i387c managing information services and organizations






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Module 5. Unit 1: Managing Change: Learning, Motivation, Risktaking, and Innovation

Two things seemed pretty apparent to me. One was, that in order to be a [Mississippi River] pilot a man had got to learn more than any one man ought to be allowed to know; and the other was, that he must learn it all over again in a different way every 24 hours. (Mark Twain, Life on the Mississippi)

There is much debate in the academic community concerning whether the School of Information is an academic or a professional program. In this course you have explored aspects of management that lay a foundation for each of you to develop as a manager and as a professional. What is a profession or a professional? A professional is an expert, often credentialed with specialized academic training. Professionals are committed to the use of their skills and expertise. A professional is also characterized by collegiality, involved in the building of a group identity, a collegial consciousness. This unity or ethos is marked by cooperation, support, equality and the sharing of knowledge with other practitioners in the field. The creation of professional associations, standards of practice and a code of ethics all reflect and reinforce collegiality.

Professionals aim to build, maintain and expand standards: standards of practice, ethical standards and intellectual standards. The prestige and status of the profession and its knowledge base are enhanced through educational standards and study. Through involvement in management, professional associations, and commitment to program that prepare new professionals the professional shares knowledge, a professional identity and a set of values with aspiring professionals.

This module includes Unit 1: Managing Change; Unit 2: Professional Ethics; Unit 3 Planning for Life Long Learning and Course Summary.

Warren Bennis observes that, "American organizational life is a left-brain culture, meaning logical analytical, technical, controlled, conservative, and administrative...In any corporation, managers serve as the left brain and the research and development staff serves as the right brain, but the CEO must combine both... (1989, 102). The culture of an organization is the key to patterns of learning, motivation, risk taking, and innovation: all necessary ingredients of change.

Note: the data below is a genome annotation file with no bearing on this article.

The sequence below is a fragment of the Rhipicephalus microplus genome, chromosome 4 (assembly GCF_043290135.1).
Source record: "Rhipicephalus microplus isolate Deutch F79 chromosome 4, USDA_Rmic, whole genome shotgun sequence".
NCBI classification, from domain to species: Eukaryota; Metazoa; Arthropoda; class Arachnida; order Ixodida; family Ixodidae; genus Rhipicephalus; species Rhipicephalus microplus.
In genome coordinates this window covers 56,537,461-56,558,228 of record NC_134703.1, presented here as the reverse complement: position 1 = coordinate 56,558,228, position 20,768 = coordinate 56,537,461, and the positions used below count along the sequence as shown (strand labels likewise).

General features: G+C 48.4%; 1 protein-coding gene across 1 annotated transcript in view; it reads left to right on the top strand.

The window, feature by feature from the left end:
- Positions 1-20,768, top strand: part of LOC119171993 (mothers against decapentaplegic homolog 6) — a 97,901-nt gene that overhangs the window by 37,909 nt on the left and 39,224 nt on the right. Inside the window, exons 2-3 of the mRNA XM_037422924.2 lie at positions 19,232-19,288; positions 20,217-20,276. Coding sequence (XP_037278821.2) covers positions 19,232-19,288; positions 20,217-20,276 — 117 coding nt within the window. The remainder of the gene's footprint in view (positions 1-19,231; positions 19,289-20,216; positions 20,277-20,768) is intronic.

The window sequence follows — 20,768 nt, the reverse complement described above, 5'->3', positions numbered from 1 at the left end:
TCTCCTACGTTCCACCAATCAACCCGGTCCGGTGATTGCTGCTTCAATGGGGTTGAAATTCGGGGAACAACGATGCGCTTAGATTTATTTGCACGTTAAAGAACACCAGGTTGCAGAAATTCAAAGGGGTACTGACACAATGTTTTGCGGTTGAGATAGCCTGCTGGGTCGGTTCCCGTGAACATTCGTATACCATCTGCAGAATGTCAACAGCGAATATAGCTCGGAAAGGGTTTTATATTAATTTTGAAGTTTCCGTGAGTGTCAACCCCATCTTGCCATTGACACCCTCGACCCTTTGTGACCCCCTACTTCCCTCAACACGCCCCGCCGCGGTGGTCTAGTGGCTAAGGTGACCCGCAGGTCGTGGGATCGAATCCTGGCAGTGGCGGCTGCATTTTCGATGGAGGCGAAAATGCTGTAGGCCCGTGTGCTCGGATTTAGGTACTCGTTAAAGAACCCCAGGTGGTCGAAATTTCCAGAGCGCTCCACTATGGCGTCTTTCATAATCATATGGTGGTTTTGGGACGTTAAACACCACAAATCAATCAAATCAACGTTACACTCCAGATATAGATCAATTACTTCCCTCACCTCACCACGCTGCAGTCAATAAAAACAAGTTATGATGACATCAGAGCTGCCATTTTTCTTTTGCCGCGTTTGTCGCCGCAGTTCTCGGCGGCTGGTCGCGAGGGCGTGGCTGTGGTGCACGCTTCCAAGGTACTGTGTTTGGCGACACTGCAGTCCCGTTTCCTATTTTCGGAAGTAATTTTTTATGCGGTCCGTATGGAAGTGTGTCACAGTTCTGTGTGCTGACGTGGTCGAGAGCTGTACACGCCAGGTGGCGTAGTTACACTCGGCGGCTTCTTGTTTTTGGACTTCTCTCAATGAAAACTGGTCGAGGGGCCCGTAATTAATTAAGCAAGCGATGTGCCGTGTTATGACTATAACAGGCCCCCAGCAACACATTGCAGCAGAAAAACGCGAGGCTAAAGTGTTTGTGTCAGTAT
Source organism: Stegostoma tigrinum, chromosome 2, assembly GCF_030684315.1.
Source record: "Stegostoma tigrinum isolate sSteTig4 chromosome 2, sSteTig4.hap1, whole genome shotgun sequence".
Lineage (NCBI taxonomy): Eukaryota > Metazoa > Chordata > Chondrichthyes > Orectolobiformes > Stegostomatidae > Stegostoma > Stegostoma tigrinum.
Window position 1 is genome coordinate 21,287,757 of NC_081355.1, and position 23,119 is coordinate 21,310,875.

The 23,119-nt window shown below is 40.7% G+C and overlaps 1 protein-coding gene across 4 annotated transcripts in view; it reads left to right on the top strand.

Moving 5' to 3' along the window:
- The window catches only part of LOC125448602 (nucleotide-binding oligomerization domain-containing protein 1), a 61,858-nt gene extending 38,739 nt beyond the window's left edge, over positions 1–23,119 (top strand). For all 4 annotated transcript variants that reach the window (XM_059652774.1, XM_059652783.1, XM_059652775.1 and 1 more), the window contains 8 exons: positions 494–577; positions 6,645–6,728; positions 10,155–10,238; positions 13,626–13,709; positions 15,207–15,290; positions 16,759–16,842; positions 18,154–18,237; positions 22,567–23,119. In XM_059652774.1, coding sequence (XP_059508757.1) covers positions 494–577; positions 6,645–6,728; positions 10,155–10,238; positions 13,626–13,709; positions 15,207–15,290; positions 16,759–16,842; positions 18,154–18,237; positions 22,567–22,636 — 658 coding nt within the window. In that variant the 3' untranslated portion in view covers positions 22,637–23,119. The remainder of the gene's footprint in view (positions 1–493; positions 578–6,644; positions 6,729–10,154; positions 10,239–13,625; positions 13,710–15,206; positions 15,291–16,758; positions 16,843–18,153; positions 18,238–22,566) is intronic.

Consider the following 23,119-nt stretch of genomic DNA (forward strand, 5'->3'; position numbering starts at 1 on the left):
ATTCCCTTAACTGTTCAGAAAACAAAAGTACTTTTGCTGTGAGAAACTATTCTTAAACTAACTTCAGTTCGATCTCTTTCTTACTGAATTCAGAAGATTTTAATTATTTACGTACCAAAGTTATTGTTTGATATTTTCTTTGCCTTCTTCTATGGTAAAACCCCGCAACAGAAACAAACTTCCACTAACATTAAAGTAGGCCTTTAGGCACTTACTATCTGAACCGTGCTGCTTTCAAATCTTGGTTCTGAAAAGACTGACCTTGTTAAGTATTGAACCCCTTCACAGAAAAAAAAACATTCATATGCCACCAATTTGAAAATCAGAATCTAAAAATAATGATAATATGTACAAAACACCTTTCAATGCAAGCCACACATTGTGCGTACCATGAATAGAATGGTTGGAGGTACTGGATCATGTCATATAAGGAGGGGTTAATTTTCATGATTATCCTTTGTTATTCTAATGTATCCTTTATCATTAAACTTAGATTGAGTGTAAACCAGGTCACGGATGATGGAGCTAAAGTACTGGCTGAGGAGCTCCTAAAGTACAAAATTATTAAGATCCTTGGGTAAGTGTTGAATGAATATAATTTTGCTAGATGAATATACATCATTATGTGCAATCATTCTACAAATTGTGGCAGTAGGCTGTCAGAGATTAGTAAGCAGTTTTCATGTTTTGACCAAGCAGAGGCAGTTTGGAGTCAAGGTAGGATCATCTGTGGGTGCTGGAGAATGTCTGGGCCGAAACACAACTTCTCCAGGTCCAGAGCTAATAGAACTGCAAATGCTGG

Organizational Learning

The concept of the learning organization and organizational learning was introduced in 1963 by Cyert and March. Theorists explained on the idea of "adaptive learning" to explore "proactive learning." (Argyis and Schoen 1978.) They and others argued that organizations learn through their organizational members who detect and correct errors in the work of the organization. Karl Weick observed that "a more radical approach would take the position that individual learning occurs when people give a different response to the same stimulus, but Organizational Learning occurs when groups of people give the same response to different stimuli." It was, however, Peter Senge's book, The Fifth Discipline, that introduced organizational learning and systems thinking to the popular management literature. Senge considers "systems thinking" the key component to organizational learning because:

This is why system thinking is the fifth discipline. It is the discipline that integrates the disciplines, fusing them into a coherent body of theory and practice....Without a systematic orientation, there is no motivation to look at how the disciplines interrelate. By enhancing each of the other disciplines, it continually reminds us that the whole can excess the sum of its parts. (Senge, 1992).

How might a manager diagnose organization's that culture of learning and whether its systems of communication and information access are open or closed? See learning culture and open/closed organizations.

==> Continue to Module 5 Unit 2



Read: Quicke and Ortenblad articles on organizational learning, available in Course Documents.

Consider the questions provided in at the document on how to judge if an organization has a learning culture.

Discussion Board

Post a substantive and reflective contribution to the discussion forum entitled Organizational Learning considering organizations in which you've been a member or an employee analyzing if this organization supports and encourages a culture of learning.

Due July 2 11:30pm



thanks to patrick williams for template design
Last update 2 july 2006